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The Tenth Saint (The Sarah Weston Chronicles #1)

3.61 of 5 stars 3.61  ·  rating details  ·  176 ratings  ·  54 reviews
Cambridge archaeologist Sarah Weston makes an unusual discovery in the ancient Ethiopian mountain kingdom of Aksum—a sealed tomb with inscriptions in an obscure dialect. Along with her colleague, American anthropologist Daniel Madigan, she tries to identify the entombed man and translate the inscriptions. Tracking down clues in Addis Ababa and the monasteries of Lalibela, ...more
Paperback, 438 pages
Published January 25th 2012 by Medallion Press
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Contemporary mysteries and thrillers aren't my usual stomping ground, but I've been know to sample the genre when an author builds their story on a foundation of historic fact which is what led me to D.J. Niko's The Tenth Saint.

Despite being one of the oldest Christian communities in the Middle East, I knew next to nothing about Coptic Christianity when I began reading this book and though religion is not the primary theme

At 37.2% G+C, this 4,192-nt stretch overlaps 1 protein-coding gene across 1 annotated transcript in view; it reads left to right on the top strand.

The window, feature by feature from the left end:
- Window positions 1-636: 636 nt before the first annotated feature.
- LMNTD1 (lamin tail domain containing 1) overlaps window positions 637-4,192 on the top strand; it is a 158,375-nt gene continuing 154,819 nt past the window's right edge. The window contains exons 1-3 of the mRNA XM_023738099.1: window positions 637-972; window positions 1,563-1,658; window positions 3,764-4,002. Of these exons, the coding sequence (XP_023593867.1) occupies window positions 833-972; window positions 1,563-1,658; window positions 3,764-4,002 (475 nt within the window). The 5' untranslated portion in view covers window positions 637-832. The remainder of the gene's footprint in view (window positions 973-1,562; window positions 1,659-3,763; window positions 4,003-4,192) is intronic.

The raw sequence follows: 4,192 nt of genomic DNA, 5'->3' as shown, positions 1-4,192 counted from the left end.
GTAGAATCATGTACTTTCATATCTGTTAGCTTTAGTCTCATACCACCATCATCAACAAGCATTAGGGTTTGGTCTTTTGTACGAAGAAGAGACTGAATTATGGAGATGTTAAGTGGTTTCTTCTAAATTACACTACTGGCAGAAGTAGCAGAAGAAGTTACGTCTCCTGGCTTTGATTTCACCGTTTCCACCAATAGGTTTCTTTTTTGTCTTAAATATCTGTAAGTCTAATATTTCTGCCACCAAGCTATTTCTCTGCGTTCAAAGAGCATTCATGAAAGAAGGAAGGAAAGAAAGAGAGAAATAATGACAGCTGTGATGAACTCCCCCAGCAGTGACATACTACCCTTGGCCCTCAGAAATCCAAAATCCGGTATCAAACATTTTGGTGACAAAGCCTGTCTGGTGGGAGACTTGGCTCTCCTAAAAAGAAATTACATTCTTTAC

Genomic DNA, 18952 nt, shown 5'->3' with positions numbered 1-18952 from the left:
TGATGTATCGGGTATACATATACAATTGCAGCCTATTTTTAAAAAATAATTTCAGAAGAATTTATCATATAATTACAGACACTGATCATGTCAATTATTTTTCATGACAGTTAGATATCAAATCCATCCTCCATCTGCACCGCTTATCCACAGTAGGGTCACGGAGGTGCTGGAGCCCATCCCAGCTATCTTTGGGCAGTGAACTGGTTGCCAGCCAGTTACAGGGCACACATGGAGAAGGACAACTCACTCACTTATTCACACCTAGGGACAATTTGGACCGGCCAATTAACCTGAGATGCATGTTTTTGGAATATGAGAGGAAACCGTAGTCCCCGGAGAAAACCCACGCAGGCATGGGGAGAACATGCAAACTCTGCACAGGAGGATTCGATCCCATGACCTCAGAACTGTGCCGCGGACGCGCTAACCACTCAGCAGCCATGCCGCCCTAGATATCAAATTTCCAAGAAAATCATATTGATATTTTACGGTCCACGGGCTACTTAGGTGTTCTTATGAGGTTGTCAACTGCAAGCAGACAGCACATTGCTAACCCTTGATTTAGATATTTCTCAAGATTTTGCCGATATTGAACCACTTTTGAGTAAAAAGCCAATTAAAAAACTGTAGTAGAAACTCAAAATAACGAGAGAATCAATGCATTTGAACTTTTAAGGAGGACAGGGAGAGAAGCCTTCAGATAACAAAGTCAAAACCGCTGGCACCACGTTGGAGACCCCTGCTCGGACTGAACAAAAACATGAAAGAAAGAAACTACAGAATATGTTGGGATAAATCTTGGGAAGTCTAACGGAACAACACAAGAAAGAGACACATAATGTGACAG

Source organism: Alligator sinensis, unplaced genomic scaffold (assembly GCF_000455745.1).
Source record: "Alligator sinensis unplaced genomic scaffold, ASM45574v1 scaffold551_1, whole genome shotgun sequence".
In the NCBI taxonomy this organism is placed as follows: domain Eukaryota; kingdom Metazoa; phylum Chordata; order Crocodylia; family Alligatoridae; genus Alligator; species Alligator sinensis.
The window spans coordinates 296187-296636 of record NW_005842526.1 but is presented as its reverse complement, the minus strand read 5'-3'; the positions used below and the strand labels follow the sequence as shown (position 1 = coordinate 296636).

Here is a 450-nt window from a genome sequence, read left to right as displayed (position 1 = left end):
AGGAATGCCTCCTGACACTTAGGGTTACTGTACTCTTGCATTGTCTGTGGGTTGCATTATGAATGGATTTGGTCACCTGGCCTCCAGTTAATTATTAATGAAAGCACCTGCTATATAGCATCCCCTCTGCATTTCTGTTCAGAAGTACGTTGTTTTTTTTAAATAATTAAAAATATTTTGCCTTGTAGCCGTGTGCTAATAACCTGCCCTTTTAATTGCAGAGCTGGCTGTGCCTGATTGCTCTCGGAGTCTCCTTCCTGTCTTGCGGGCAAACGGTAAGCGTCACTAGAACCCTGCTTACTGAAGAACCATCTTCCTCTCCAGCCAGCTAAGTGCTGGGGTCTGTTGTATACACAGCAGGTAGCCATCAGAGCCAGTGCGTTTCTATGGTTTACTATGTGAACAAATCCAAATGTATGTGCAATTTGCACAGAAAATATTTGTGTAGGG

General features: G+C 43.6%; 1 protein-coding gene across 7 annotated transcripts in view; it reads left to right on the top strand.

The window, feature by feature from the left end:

PART THRILLER, PART HISTORICAL NOVEL - "The Tenth Saint" is a thriller, as written on the spine, but it is also a thinking person's novel. It is comprised of two separate plots that start to intertwine midway through the book. One taking place in ancient times through deserts, nomadic tribes and the days of early Christianity in Ethiopia, and a modern day quest to unravel a mysterious find that leads the protagonists deep in the bowels of Coptic Christianity's monastic life and the churches of L ...more
Donald Baker
This book is just plain bad.

Silly plot

Dumb and predictable twists

Lousy dialogue

Big dose of the authors far left politics

All of which makes for a terrible book.

I read a little over half before I started skimming to find out what the predictable ending would be.
Katie Dooley
This book was only 266 pages and it still took me a week to read. I am a fast reader and can normally polish off an 800 page book in a couple of days. It seemed almost painfully slow moving for me. I had to keep putting it down and forcing myself to come back to it. There were enough interesting details that it made me want to read through to the end however I kept wishing that they would get to the point faster.

Even more frustrating was the fact that this book is not really suited to read in